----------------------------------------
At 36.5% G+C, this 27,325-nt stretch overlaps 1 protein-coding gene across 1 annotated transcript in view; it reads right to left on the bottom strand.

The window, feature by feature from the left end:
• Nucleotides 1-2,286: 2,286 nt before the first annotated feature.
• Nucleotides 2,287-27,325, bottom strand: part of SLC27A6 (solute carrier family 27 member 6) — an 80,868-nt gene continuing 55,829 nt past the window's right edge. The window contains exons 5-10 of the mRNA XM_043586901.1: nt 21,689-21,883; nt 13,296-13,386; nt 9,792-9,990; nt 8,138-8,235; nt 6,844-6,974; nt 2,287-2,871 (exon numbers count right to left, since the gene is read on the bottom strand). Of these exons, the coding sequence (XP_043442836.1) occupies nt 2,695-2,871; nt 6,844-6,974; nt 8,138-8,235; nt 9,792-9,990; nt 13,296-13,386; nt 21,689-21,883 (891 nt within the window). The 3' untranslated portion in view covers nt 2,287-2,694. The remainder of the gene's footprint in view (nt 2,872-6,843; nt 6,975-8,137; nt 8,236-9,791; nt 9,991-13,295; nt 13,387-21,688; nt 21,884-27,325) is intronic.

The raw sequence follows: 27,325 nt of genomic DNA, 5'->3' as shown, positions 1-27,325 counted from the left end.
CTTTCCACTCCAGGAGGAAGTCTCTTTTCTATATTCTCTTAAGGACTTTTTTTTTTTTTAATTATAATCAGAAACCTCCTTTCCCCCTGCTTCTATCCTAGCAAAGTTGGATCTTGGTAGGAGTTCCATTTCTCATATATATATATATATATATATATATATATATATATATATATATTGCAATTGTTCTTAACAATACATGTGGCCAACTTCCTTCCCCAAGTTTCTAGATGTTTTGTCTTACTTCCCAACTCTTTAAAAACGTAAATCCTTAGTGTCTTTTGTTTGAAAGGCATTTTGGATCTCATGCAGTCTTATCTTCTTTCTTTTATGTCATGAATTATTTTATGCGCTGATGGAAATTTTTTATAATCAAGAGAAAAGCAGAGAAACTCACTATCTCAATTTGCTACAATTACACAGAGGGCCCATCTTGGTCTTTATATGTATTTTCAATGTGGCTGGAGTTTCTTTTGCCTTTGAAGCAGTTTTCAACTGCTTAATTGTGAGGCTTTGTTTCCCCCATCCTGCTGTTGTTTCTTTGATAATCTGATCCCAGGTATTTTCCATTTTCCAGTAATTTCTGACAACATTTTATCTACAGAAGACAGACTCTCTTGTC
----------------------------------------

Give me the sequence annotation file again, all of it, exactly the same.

At 36.5% G+C, this 27,325-nt stretch overlaps 1 protein-coding gene across 1 annotated transcript in view; it reads right to left on the bottom strand.

The window, feature by feature from the left end:
• Nucleotides 1-2,286: 2,286 nt before the first annotated feature.
• Nucleotides 2,287-27,325, bottom strand: part of SLC27A6 (solute carrier family 27 member 6) — an 80,868-nt gene continuing 55,829 nt past the window's right edge. The window contains exons 5-10 of the mRNA XM_043586901.1: nt 21,689-21,883; nt 13,296-13,386; nt 9,792-9,990; nt 8,138-8,235; nt 6,844-6,974; nt 2,287-2,871 (exon numbers count right to left, since the gene is read on the bottom strand). Of these exons, the coding sequence (XP_043442836.1) occupies nt 2,695-2,871; nt 6,844-6,974; nt 8,138-8,235; nt 9,792-9,990; nt 13,296-13,386; nt 21,689-21,883 (891 nt within the window). The 3' untranslated portion in view covers nt 2,287-2,694. The remainder of the gene's footprint in view (nt 2,872-6,843; nt 6,975-8,137; nt 8,236-9,791; nt 9,991-13,295; nt 13,387-21,688; nt 21,884-27,325) is intronic.

The raw sequence follows: 27,325 nt of genomic DNA, 5'->3' as shown, positions 1-27,325 counted from the left end.
CTTTCCACTCCAGGAGGAAGTCTCTTTTCTATATTCTCTTAAGGACTTTTTTTTTTTTTAATTATAATCAGAAACCTCCTTTCCCCCTGCTTCTATCCTAGCAAAGTTGGATCTTGGTAGGAGTTCCATTTCTCATATATATATATATATATATATATATATATATATATATATATATTGCAATTGTTCTTAACAATACATGTGGCCAACTTCCTTCCCCAAGTTTCTAGATGTTTTGTCTTACTTCCCAACTCTTTAAAAACGTAAATCCTTAGTGTCTTTTGTTTGAAAGGCATTTTGGATCTCATGCAGTCTTATCTTCTTTCTTTTATGTCATGAATTATTTTATGCGCTGATGGAAATTTTTTATAATCAAGAGAAAAGCAGAGAAACTCACTATCTCAATTTGCTACAATTACACAGAGGGCCCATCTTGGTCTTTATATGTATTTTCAATGTGGCTGGAGTTTCTTTTGCCTTTGAAGCAGTTTTCAACTGCTTAATTGTGAGGCTTTGTTTCCCCCATCCTGCTGTTGTTTCTTTGATAATCTGATCCCAGGTATTTTCCATTTTCCAGTAATTTCTGACAACATTTTATCTACAGAAGACAGACTCTCTTGTC